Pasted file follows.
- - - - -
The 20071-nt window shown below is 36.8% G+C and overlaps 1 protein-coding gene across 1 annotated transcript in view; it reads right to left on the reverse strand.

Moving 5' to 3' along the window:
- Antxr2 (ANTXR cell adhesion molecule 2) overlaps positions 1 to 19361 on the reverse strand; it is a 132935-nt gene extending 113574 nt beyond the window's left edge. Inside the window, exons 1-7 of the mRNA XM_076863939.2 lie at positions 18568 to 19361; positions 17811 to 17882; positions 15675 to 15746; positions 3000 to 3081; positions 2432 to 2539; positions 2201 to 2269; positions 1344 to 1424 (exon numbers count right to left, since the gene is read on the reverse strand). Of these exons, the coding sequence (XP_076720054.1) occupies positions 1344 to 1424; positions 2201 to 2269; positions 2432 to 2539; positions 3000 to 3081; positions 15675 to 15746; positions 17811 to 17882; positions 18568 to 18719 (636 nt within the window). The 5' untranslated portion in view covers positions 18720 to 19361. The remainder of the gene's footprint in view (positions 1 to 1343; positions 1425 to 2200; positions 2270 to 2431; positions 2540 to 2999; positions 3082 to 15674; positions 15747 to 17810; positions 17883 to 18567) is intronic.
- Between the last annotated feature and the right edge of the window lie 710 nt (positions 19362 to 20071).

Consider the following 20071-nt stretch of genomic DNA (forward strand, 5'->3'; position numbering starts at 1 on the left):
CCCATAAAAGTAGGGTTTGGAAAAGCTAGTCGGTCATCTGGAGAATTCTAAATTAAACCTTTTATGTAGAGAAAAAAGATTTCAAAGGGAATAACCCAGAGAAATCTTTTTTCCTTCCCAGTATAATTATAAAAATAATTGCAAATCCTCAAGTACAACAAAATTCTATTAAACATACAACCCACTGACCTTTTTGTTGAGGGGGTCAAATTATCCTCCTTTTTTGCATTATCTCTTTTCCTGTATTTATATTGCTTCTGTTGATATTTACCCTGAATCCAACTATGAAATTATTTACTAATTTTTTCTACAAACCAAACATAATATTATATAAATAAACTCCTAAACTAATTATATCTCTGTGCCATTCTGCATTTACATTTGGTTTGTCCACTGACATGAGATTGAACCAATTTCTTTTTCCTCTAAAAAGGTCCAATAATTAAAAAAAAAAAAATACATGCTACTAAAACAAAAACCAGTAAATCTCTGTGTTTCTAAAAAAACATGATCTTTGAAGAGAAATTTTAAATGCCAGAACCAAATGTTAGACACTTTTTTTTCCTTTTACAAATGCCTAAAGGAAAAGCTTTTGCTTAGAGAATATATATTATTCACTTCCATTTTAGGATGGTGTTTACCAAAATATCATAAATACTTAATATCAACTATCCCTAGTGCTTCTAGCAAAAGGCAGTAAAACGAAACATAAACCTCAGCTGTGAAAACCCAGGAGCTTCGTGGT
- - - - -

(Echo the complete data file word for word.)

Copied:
The 20071-nt window shown below is 36.8% G+C and overlaps 1 protein-coding gene across 1 annotated transcript in view; it reads right to left on the reverse strand.

Moving 5' to 3' along the window:
- Antxr2 (ANTXR cell adhesion molecule 2) overlaps positions 1 to 19361 on the reverse strand; it is a 132935-nt gene extending 113574 nt beyond the window's left edge. Inside the window, exons 1-7 of the mRNA XM_076863939.2 lie at positions 18568 to 19361; positions 17811 to 17882; positions 15675 to 15746; positions 3000 to 3081; positions 2432 to 2539; positions 2201 to 2269; positions 1344 to 1424 (exon numbers count right to left, since the gene is read on the reverse strand). Of these exons, the coding sequence (XP_076720054.1) occupies positions 1344 to 1424; positions 2201 to 2269; positions 2432 to 2539; positions 3000 to 3081; positions 15675 to 15746; positions 17811 to 17882; positions 18568 to 18719 (636 nt within the window). The 5' untranslated portion in view covers positions 18720 to 19361. The remainder of the gene's footprint in view (positions 1 to 1343; positions 1425 to 2200; positions 2270 to 2431; positions 2540 to 2999; positions 3082 to 15674; positions 15747 to 17810; positions 17883 to 18567) is intronic.
- Between the last annotated feature and the right edge of the window lie 710 nt (positions 19362 to 20071).

Consider the following 20071-nt stretch of genomic DNA (forward strand, 5'->3'; position numbering starts at 1 on the left):
CCCATAAAAGTAGGGTTTGGAAAAGCTAGTCGGTCATCTGGAGAATTCTAAATTAAACCTTTTATGTAGAGAAAAAAGATTTCAAAGGGAATAACCCAGAGAAATCTTTTTTCCTTCCCAGTATAATTATAAAAATAATTGCAAATCCTCAAGTACAACAAAATTCTATTAAACATACAACCCACTGACCTTTTTGTTGAGGGGGTCAAATTATCCTCCTTTTTTGCATTATCTCTTTTCCTGTATTTATATTGCTTCTGTTGATATTTACCCTGAATCCAACTATGAAATTATTTACTAATTTTTTCTACAAACCAAACATAATATTATATAAATAAACTCCTAAACTAATTATATCTCTGTGCCATTCTGCATTTACATTTGGTTTGTCCACTGACATGAGATTGAACCAATTTCTTTTTCCTCTAAAAAGGTCCAATAATTAAAAAAAAAAAAATACATGCTACTAAAACAAAAACCAGTAAATCTCTGTGTTTCTAAAAAAACATGATCTTTGAAGAGAAATTTTAAATGCCAGAACCAAATGTTAGACACTTTTTTTTCCTTTTACAAATGCCTAAAGGAAAAGCTTTTGCTTAGAGAATATATATTATTCACTTCCATTTTAGGATGGTGTTTACCAAAATATCATAAATACTTAATATCAACTATCCCTAGTGCTTCTAGCAAAAGGCAGTAAAACGAAACATAAACCTCAGCTGTGAAAACCCAGGAGCTTCGTGGT